Lately, these characters I've run into are in serious need of manners training. Everything you say does not have to be punctuated with epithets. I've run into people who scream at the top of their lungs.

I ran into the law clerk of a guy I temped for who cursed out everybody, including his clients. The law clerk told me that the man dropped dead in the office during one of his "rant and rave" episodes. I looked it up on the State Bar's website - sure enough the man was dead.

Hate to say this - but that's what he gets. That kind of behavior is bad for your own health and that of people around you.

I worked for a wonderful lady for ten years. She died last year from complications of breast cancer. I've been looking since then. I found a job. Attorney was a curser and a person who ignored the calendar and reminders and was forever getting sanctions. He was also frequently overdrawn on his bank account, had vendors freeze his accounts, and his credit card for non-payment so that I ended up advancing monies for various things on my Visa. Luckily, the lady I replaced had to come back, so he let me go.

I do not plan to put up with any type of abuse. I love doing legal work, take all kinds of CLE and computer classes, and try to keep abreast of new developments. I'm keeping my fingers crossed that I will find someone like my early bosses and the lady who died to work for. If I want nursery school behavior, I'll get a job in a nursery school. At least I can sit them down to take a "time out."

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Pam of Middle Village, NY in South Plainfield, New Jersey

92 months ago

DC said: MY REPLY:
PAM DO NOT MOVE HERE!I am living in Erie which is the worst place ever for jobs! I have lived in about 6 different states..and so far Pennsylvania (parts of it) have proven to be the WORST PAY! In some areas it is a lot more affordable to live..but the area is a drag...and jobs are ridiculously scarce...I am actually moving to New York City..I did the math..and I come out way ahead over there :). Wilkes Barres is a little better than Erie..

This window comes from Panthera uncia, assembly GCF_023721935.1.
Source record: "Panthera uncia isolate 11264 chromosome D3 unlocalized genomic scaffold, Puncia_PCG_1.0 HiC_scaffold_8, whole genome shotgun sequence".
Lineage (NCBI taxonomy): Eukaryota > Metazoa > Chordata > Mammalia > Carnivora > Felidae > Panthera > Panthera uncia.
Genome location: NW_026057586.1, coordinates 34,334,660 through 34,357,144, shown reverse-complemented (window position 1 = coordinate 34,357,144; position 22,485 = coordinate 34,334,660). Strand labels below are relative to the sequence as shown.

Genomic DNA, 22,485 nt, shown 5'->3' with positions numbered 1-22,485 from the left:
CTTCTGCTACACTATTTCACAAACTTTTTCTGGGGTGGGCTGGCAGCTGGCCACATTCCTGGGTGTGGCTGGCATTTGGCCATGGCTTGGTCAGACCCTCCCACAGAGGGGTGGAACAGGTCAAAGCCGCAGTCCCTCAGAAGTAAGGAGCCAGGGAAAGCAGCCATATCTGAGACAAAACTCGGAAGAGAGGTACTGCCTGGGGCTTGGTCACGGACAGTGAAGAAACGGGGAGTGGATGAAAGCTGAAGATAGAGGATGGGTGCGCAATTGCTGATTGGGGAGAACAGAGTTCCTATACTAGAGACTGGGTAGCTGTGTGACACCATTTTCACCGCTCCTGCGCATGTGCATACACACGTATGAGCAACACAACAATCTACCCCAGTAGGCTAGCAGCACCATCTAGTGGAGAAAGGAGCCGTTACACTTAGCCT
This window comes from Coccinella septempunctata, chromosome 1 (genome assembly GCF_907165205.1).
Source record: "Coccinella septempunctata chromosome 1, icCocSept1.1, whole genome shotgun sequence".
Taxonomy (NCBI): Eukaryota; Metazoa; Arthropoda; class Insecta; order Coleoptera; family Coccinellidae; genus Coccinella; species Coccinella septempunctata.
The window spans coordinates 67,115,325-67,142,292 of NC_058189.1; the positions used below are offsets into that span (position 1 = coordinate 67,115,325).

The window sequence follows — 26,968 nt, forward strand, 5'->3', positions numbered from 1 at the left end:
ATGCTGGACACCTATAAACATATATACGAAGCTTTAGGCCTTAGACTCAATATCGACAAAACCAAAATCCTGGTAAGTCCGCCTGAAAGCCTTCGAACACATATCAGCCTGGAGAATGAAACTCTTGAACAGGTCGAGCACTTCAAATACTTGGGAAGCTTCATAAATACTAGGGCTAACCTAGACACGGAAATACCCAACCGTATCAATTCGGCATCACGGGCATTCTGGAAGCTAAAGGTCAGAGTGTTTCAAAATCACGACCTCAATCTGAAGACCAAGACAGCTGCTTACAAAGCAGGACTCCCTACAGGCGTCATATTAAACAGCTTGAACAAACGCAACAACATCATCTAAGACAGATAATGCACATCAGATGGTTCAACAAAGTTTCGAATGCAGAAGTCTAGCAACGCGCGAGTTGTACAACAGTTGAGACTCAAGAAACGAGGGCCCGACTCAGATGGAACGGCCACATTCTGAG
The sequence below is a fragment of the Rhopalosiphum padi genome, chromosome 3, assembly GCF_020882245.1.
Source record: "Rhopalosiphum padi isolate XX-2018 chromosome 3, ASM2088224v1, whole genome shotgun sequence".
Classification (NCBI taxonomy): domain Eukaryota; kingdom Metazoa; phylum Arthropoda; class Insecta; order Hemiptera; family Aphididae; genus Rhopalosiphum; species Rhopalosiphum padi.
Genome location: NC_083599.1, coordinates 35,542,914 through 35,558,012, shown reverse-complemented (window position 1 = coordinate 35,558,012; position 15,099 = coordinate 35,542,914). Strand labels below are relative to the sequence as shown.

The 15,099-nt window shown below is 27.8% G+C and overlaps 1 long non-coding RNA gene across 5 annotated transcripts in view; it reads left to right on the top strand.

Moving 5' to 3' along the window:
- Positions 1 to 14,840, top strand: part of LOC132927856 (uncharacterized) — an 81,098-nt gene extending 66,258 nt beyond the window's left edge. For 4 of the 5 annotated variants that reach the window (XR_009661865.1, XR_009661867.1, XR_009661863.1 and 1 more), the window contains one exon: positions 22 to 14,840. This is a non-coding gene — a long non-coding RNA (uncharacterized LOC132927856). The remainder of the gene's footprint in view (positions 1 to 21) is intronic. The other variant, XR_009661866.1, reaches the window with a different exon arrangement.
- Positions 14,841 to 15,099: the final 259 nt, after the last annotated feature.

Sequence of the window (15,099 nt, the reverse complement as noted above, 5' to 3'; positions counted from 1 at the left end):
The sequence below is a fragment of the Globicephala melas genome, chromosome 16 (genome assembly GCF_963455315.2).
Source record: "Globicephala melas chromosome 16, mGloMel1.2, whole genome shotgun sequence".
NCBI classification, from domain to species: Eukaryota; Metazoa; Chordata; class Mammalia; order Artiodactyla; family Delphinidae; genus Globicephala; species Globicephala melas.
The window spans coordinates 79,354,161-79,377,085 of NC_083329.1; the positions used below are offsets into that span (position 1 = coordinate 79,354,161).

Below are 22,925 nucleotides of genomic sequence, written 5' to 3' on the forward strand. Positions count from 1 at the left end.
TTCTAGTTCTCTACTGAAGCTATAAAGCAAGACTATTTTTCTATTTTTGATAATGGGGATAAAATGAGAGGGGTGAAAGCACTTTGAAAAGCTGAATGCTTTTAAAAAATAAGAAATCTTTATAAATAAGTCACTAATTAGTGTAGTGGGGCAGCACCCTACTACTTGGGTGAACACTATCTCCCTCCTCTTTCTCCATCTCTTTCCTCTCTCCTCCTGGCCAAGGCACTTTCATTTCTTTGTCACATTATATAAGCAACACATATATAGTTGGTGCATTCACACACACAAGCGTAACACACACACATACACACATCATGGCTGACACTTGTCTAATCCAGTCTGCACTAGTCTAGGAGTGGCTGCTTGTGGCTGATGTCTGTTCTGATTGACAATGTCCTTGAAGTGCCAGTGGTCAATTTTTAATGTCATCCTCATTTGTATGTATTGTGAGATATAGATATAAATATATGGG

DC -- Well Wilkes-Barre is where I would actually want to work or Scranton and live in a town in Luzerne County. If you are moving to NYC and need a great great headhunter go to Legal Placements. They are a top notch recruiting firm, first class professionals all the way. When I was looking for a job 2 1/2 years ago I went to a couple of other recruiting firms and they were below par. Here it is completely different; the person to see is Kevin Considine, address is 330 Madison Avenue and their phone number is 646-495-5146. Let them know Pam Thompson recommended you to them. The website is www.legalplacements.com Keep me posted of your progress. Good Luck!!

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Mary in Los Angeles, California

92 months ago

Cathy in New Jersey said: ~ The salaries really depend upon how much experience you have in New Jersey and also depends upon where you send your resume. I have over 14 years experience as a Legal Secretary and have been told many times over by potential employers that I have alot of experience, in particular, diversified which suggests that I am capable of handling a variety of assignments in the different fields of law. However, the most I have been offered throughout my career was $40,500 per year working for up to 3 attorneys on a daily basis which is very unfortunate.

I'm feeling very grateful for my salary, $60K working for 1 PI lawyer; with 1 paralegal in a 2 lawyer PI/mass Tort firm in Santa Monica/West Los Angeles area. I've been a legal secretary (that title gets us the Overtime too, don't forget) for 14 years and it's allowed me to raise my son and have some fun too. Can't own a home in LA though!896